Should Self-Interest Have A Role In Health Care? - Short History of How We Got Where We Are In U.S. Healthcare

From Dr. John Goodman, writing at Forbes:   
By the mid-1980s it was clear to almost everyone that something was amiss. Costs were not only rising at an unaffordable rate, they were getting increasingly out of line with what other countries were paying. So, the concerns of the doctors were pushed aside and, much to the doctors’ future regret, public policy began to encourage the emergence of for-profit hospitals, for-profit clinics and for-profit insurance plans. 
Unlike the stodgy non-profits, which tended to be wasteful and inefficient, the new entities competed aggressively. They literally changed the entire nature of their industries in a short amount of time. 
And that produced a new set of problems. 
Remember, year after year, decade after decade, we suppressed normal market forces in health care. So much so that no one ever sees a real price for anything. No doctor. No patient. No employer. No employee. 
When people face artificial prices that are significantly different from real prices, they invariably face perverse incentives. And aggressive competition in the face of perverse incentives can produce outcomes that are even more perverse.

Wednesday, September 16, 2020

COVID-19 Supplemental Paid Sick Leave Expanded in California

On September 9, 2020, California Governor Gavin Newsom signed legislation (AB 1867) codifying Executive Order N-51-20 which:
  • Mandates that a food employee working in any food facility must be permitted to wash their hands every 30 minutes as needed; and
  • Makes the COVID-19 food sector supplemental paid sick leave effective until December 31, 2020, or when any federal extension of the Emergency Paid Sick Leave Act (EPSLA) established by the Families First Coronavirus Response Act (FFCRA) expires, whichever occurs later.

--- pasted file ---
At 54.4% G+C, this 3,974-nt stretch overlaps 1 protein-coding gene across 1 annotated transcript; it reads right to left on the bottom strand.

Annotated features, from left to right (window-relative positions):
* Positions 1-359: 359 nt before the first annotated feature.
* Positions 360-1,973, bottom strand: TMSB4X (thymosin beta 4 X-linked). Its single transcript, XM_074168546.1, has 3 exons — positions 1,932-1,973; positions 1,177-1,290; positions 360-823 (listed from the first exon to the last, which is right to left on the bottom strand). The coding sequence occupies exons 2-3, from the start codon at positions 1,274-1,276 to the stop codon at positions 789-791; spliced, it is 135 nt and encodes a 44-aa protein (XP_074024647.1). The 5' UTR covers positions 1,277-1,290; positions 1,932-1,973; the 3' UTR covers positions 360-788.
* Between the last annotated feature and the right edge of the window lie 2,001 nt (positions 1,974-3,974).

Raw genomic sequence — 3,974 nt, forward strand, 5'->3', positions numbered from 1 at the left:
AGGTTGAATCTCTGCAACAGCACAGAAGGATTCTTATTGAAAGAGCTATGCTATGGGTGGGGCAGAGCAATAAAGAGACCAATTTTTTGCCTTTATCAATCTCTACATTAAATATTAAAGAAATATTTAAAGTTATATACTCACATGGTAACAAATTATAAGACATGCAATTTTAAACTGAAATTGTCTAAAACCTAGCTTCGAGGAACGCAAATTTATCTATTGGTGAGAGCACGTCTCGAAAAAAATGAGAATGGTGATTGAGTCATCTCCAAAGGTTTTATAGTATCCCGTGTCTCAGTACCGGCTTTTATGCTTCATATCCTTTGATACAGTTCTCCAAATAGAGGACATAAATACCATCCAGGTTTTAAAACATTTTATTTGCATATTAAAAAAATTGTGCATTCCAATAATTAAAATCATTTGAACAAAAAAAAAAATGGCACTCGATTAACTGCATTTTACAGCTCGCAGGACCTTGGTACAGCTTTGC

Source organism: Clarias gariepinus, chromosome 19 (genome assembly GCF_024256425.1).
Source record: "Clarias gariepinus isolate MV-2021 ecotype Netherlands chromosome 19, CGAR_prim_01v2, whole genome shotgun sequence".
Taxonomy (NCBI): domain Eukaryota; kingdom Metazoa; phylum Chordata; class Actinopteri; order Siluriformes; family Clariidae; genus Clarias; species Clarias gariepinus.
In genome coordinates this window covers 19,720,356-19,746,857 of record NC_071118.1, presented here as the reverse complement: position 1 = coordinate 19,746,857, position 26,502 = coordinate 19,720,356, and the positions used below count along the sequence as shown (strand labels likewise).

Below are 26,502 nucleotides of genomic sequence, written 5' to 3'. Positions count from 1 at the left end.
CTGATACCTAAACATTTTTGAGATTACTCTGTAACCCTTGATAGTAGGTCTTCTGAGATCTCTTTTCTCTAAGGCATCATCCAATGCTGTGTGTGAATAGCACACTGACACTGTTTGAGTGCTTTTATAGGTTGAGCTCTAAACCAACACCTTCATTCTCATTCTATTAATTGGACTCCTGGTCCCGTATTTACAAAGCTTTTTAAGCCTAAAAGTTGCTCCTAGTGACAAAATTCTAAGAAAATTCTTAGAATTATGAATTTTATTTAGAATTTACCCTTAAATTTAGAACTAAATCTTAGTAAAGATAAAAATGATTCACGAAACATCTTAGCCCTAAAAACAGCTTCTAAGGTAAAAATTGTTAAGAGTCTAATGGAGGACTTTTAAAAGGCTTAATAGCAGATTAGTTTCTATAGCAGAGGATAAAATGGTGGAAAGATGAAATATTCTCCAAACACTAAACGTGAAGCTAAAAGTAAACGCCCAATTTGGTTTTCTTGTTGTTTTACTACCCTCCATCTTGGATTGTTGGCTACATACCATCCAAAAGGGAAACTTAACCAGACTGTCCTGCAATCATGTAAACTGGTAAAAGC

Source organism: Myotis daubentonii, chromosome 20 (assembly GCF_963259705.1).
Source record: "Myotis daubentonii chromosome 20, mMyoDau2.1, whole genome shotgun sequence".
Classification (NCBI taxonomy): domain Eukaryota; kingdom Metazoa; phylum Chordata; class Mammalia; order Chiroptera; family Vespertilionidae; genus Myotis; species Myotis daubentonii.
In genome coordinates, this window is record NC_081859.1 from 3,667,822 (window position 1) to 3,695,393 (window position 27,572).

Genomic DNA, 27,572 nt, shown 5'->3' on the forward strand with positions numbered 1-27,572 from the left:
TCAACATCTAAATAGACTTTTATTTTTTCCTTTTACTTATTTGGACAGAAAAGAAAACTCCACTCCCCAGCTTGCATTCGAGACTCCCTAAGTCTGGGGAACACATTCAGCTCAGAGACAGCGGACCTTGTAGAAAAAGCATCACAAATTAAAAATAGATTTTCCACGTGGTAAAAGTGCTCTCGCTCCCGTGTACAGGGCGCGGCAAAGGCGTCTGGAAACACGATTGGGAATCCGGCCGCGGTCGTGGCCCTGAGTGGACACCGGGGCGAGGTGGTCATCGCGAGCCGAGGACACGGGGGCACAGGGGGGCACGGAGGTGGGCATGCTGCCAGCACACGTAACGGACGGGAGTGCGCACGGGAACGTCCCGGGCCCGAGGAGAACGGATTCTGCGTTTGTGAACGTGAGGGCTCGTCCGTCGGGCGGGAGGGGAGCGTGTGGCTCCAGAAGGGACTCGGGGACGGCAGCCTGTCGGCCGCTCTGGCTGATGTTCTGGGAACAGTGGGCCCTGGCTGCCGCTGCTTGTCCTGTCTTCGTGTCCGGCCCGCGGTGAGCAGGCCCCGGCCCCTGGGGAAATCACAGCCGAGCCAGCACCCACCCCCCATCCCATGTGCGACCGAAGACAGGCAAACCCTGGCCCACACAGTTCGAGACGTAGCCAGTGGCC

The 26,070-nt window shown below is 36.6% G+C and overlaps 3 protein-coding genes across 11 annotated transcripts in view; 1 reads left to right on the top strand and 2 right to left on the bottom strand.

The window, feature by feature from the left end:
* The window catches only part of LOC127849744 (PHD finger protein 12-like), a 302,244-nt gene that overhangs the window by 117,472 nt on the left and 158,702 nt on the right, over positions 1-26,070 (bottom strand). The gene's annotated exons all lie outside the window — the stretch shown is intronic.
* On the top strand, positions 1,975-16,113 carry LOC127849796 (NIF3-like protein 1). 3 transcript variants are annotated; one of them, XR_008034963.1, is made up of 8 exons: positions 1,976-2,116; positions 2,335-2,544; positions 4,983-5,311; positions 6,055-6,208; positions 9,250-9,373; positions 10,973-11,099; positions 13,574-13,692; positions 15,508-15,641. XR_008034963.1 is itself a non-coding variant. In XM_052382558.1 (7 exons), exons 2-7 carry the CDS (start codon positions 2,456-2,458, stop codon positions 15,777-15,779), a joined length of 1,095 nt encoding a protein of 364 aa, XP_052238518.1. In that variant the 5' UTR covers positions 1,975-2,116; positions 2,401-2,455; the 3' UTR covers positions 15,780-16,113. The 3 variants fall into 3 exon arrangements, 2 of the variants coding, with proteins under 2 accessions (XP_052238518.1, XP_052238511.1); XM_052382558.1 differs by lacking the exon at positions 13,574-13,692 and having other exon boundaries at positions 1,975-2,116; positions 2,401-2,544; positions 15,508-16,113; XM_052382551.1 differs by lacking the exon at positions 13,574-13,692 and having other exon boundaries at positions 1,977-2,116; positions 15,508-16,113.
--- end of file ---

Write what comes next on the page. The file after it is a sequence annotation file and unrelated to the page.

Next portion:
The law also creates a new entitlement to COVID-19 supplemental paid sick leave for persons employed as health care providers or emergency responders. This new entitlement is also effective until December 31, 2020, or when any extension of the EPSLA expires, whichever occurs later. 

According to the Governor’s message, the law closes the gaps between paid sick days provided in federal law and the Governor's Executive Order. The law now includes employers with over 500 employees as well as all employers of first responders and health care employees who opted not to offer coverage under federal law. 

The Labor Commissioner can cite workplaces for a lack of paid sick days under the expanded law.

Monday, September 7, 2020

Why the Federal Government Has Given Us Harmful Dietary Guidelines - Lessons from Thomas Jefferson to Today

Whether your name was Keys in nutrition or Keynes in economics, your contribution to 20th century education and science has left us with more than five decades of horrendous consequences.  This is from Terence Kealey writing at Cato:  
Although by 1955, within two years of originally proposing it, Keys had abandoned the dietary cholesterol hypothesis, for another 60 years the federal government continued to warn against consuming cholesterol-rich foods. It was only in 2015 that its Dietary Guidelines Advisory Committee classified high-cholesterol foods such as eggs, shrimp, and lobster as safe to eat: “cholesterol is not a nutrient of concern for overconsumption.” 
This 60-year delay shows how asymmetrical the official science of nutrition can be: a federal agency can label a foodstuff dangerous based on a suggestion, yet demand the most rigorous proof before reversing its advice. The Harvard professor of epidemiology and nutrition Walter Willett, commenting on the asymmetry in a related area of government nutrition advice, described it as “Scandalous. They say ‘You really need a high level of proof to change the recommendations,’ which is ironic, because they never had a high level of proof to set them.” ... 
Governments may be institutionally incapable of providing disinterested advice for at least four reasons. First, the scientists themselves may be divided, and by choosing one argument over another, the government may be making a mistake. Second, by abusing the precautionary principle, the government may be biasing its advice away from objectivity to risk‐​avoidance long before all the actual risks have been calculated. Third, because of public pressure, it may offer premature advice. And fourth, its advice will be distorted by lobbying.
Full article